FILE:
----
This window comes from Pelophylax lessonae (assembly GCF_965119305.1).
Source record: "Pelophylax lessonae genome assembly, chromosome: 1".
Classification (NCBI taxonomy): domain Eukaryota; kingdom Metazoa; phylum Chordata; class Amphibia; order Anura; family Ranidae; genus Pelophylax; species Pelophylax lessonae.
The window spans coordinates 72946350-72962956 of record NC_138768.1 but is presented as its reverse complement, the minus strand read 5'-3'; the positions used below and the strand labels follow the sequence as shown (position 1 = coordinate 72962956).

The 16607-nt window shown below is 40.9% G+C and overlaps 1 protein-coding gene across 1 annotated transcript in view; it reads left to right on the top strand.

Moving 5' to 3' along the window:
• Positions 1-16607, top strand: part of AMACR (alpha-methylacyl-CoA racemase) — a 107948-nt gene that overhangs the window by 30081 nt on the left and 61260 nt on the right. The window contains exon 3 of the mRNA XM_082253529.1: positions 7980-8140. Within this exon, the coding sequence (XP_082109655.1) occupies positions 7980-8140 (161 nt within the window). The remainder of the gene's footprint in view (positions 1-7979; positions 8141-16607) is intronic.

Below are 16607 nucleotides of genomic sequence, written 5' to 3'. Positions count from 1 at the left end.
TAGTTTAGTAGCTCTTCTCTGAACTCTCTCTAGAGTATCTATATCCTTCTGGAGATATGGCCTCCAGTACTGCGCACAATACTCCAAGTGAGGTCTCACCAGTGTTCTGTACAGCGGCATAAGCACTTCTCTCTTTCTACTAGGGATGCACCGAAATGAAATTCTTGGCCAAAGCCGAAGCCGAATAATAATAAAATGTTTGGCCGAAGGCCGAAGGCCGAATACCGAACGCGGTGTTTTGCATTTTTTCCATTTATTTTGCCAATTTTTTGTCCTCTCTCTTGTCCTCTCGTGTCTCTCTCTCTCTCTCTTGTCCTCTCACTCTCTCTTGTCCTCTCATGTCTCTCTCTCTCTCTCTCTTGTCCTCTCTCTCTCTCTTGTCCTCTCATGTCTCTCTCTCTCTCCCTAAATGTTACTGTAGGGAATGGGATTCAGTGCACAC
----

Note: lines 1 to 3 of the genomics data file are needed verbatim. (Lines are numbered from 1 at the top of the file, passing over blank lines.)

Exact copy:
This window comes from Pelophylax lessonae (assembly GCF_965119305.1).
Source record: "Pelophylax lessonae genome assembly, chromosome: 1".
Classification (NCBI taxonomy): domain Eukaryota; kingdom Metazoa; phylum Chordata; class Amphibia; order Anura; family Ranidae; genus Pelophylax; species Pelophylax lessonae.